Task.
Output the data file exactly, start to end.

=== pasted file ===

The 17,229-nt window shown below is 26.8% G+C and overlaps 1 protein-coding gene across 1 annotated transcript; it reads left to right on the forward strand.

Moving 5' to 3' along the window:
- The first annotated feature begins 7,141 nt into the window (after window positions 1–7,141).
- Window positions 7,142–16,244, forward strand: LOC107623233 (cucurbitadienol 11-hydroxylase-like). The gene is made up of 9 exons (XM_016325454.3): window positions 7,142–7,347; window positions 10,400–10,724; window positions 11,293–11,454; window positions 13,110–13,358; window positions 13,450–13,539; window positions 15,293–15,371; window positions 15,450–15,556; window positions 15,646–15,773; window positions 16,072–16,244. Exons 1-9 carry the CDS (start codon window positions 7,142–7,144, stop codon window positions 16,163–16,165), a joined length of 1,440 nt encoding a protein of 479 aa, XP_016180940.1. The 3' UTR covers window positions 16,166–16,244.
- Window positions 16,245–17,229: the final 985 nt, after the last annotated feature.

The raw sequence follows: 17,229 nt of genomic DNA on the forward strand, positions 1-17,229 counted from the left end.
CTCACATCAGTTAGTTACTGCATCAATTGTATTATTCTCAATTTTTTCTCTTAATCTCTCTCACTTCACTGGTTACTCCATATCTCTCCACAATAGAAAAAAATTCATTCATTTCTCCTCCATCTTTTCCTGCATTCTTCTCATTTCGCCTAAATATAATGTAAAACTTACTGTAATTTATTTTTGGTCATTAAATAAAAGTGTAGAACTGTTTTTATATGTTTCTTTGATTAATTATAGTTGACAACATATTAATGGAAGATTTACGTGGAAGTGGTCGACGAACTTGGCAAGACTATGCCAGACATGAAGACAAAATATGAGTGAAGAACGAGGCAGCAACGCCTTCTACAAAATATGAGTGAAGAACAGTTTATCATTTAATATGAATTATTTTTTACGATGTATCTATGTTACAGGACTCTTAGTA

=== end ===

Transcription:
The 17,229-nt window shown below is 26.8% G+C and overlaps 1 protein-coding gene across 1 annotated transcript; it reads left to right on the forward strand.

Moving 5' to 3' along the window:
- The first annotated feature begins 7,141 nt into the window (after window positions 1–7,141).
- Window positions 7,142–16,244, forward strand: LOC107623233 (cucurbitadienol 11-hydroxylase-like). The gene is made up of 9 exons (XM_016325454.3): window positions 7,142–7,347; window positions 10,400–10,724; window positions 11,293–11,454; window positions 13,110–13,358; window positions 13,450–13,539; window positions 15,293–15,371; window positions 15,450–15,556; window positions 15,646–15,773; window positions 16,072–16,244. Exons 1-9 carry the CDS (start codon window positions 7,142–7,144, stop codon window positions 16,163–16,165), a joined length of 1,440 nt encoding a protein of 479 aa, XP_016180940.1. The 3' UTR covers window positions 16,166–16,244.
- Window positions 16,245–17,229: the final 985 nt, after the last annotated feature.

The raw sequence follows: 17,229 nt of genomic DNA on the forward strand, positions 1-17,229 counted from the left end.
CTCACATCAGTTAGTTACTGCATCAATTGTATTATTCTCAATTTTTTCTCTTAATCTCTCTCACTTCACTGGTTACTCCATATCTCTCCACAATAGAAAAAAATTCATTCATTTCTCCTCCATCTTTTCCTGCATTCTTCTCATTTCGCCTAAATATAATGTAAAACTTACTGTAATTTATTTTTGGTCATTAAATAAAAGTGTAGAACTGTTTTTATATGTTTCTTTGATTAATTATAGTTGACAACATATTAATGGAAGATTTACGTGGAAGTGGTCGACGAACTTGGCAAGACTATGCCAGACATGAAGACAAAATATGAGTGAAGAACGAGGCAGCAACGCCTTCTACAAAATATGAGTGAAGAACAGTTTATCATTTAATATGAATTATTTTTTACGATGTATCTATGTTACAGGACTCTTAGTA